No statues of women outside parliament? So what?

Charlotte Gill

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Topics Feminism

There are no statues of women outside parliament. Isn’t it awful? Doesn’t it make you want to gasp in outrage? Feminist and journalist Caroline Criado-Perez certainly thinks so. She spotted this slip-up recently while out for a jog with her dog. Pausing for thought, she noticed that there were 11 statues in Parliament Square, none of which depicted a woman.

In response to this omission, Criado-Perez has set up a petition on Change.org demanding that the new London mayor, Sadiq Khan, erect a statue of a Suffragette. At the time of writing, the petition had garnered 70,000 signatures. This is no doubt thanks to Criado-Perez’s past success in getting Jane Austen on the £10 note, as well as the numerous celebrity backers who have decided they won’t sleep until Parliament Square gets a dose of oestrogen. Signatories include the usual propagators of luvvie-pleasing politics, including Caroline Lucas, Emma Watson and JK Rowling.

Does anyone actually care that Parliament Square doesn’t have a statue of a woman? I’m not convinced. Even someone as supposedly politically active as Criado-Perez didn’t notice until that fateful jog. And while the victories of the women’s suffrage movement should be celebrated, that’s not really what this is about. The idea underpinning this campaign is that the lack of female statues will smash the ambitions of young, impressionable girls today.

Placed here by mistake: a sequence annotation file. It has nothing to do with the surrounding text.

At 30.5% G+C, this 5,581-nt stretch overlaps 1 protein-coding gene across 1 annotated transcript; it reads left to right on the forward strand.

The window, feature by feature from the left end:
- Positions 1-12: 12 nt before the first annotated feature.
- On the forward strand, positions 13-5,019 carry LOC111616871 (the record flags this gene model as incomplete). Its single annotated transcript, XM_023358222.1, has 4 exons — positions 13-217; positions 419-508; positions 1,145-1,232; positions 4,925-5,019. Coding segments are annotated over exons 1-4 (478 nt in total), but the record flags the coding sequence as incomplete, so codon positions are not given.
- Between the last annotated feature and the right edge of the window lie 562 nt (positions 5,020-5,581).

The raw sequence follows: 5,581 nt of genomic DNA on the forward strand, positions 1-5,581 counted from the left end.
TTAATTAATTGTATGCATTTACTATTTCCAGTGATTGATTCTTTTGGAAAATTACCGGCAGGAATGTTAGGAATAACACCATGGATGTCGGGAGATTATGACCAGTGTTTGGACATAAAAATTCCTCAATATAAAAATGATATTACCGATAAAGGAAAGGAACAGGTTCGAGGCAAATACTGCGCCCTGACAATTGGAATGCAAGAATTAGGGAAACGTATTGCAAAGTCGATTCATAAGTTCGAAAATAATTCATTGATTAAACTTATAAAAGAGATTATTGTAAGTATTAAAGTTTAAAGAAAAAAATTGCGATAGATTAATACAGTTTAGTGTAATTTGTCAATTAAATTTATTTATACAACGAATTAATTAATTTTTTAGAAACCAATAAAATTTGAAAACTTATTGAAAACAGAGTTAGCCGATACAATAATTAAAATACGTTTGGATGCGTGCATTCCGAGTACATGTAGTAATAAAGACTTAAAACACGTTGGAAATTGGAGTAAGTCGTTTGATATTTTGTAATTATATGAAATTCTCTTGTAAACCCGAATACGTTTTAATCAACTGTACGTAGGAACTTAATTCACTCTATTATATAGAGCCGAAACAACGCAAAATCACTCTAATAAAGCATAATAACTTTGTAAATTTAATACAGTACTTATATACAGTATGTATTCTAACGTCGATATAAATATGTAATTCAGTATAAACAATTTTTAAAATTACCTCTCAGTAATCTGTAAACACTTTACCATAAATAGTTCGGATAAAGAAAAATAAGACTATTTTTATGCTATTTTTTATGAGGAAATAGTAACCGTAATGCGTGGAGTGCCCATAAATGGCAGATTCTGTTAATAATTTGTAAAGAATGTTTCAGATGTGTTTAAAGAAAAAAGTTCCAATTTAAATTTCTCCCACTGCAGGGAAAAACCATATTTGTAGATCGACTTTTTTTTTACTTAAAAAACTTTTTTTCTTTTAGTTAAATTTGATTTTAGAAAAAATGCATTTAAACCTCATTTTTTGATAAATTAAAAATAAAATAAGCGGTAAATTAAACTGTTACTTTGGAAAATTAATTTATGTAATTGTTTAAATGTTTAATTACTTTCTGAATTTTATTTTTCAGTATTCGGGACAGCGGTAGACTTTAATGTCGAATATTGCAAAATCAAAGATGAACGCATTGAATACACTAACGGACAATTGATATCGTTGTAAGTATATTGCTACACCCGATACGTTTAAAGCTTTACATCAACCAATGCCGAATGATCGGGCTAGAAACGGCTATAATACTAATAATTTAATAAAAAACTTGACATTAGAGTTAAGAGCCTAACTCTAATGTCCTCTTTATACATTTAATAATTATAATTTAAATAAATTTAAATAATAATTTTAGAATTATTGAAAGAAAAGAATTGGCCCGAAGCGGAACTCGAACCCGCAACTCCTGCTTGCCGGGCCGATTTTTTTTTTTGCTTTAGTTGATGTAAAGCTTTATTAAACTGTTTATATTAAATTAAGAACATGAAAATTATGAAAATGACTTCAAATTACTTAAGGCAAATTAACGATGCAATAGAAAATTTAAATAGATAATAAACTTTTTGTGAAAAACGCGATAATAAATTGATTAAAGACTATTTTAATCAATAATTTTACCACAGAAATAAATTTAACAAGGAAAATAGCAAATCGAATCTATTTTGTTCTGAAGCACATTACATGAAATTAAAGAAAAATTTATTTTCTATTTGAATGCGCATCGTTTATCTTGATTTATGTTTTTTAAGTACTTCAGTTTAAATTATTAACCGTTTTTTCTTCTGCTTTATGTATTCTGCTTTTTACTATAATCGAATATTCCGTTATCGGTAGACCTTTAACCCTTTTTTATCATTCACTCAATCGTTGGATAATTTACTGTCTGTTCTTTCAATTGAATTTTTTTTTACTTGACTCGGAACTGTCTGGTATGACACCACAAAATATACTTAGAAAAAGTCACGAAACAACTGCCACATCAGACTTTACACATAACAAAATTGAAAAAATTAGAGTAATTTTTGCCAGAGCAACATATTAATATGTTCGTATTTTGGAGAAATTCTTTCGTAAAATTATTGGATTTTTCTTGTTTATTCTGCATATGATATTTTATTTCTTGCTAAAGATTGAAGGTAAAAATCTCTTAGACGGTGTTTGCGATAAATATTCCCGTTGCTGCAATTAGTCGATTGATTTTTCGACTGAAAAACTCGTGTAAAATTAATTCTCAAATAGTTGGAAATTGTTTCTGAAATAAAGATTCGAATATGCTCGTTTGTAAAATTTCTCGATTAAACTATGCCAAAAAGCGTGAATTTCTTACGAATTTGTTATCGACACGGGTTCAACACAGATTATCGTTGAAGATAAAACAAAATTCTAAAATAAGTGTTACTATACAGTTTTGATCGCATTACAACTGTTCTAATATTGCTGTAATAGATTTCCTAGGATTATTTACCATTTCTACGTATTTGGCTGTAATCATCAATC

What this misses is that most of the people who trot around Parliament Square (aside from politicians) aren’t would-be activists – they’re mainly bumbag-wielding tourists. And they’re too busy following maps to notice the lack of Suffragette statues around. Or perhaps they’re spending all their time fascinated by the statues of famous historical blokes like Jan Smuts or Henry John Temple.

This latest campaign is just another example of arbitrary feminism. In recent years, instead of fighting for material gains for women, feminist campaigners have begun inventing issues. Perhaps because they have become oversensitive, or maybe because it makes a good PR campaign – starting one of these campaigns is handy if you’re after a Guardian column.

That there aren’t any statues of women in Parliament Square is of little consequence – it’s the legacy of a time in which women were not equal, rather than an indicator of women’s standing today. If the Suffragettes were around today, I’m sure they’d tell these feminists to fry some bigger fish.

Charlotte Gill is a writer and blogger. Follow her on Twitter: @C_C_Gill

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Topics Feminism

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